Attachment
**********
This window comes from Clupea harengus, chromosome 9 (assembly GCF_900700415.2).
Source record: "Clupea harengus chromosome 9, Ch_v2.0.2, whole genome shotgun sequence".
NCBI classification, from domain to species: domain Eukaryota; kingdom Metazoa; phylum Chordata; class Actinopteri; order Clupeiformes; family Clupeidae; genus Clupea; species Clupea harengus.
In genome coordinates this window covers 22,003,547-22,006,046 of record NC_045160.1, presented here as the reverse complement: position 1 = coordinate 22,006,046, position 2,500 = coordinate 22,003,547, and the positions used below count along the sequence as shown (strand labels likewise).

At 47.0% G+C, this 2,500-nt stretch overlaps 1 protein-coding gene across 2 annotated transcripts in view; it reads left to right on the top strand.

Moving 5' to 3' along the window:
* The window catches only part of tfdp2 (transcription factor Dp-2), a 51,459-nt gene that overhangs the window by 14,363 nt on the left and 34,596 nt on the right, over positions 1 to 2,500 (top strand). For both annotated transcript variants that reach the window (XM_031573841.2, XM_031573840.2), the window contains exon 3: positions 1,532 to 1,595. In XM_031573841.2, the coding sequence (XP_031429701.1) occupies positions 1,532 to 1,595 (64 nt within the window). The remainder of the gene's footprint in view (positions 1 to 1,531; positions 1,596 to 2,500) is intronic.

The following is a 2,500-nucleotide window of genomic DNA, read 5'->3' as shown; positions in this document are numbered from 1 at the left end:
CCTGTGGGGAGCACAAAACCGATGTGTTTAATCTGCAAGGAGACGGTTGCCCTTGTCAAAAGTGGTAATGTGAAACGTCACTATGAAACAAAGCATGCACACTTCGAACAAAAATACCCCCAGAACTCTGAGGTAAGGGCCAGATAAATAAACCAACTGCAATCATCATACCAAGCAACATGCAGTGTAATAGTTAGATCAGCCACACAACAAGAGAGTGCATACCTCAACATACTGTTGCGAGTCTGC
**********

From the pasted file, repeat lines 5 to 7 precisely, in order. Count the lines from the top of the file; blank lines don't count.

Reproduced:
At 47.0% G+C, this 2,500-nt stretch overlaps 1 protein-coding gene across 2 annotated transcripts in view; it reads left to right on the top strand.

Moving 5' to 3' along the window:
* The window catches only part of tfdp2 (transcription factor Dp-2), a 51,459-nt gene that overhangs the window by 14,363 nt on the left and 34,596 nt on the right, over positions 1 to 2,500 (top strand). For both annotated transcript variants that reach the window (XM_031573841.2, XM_031573840.2), the window contains exon 3: positions 1,532 to 1,595. In XM_031573841.2, the coding sequence (XP_031429701.1) occupies positions 1,532 to 1,595 (64 nt within the window). The remainder of the gene's footprint in view (positions 1 to 1,531; positions 1,596 to 2,500) is intronic.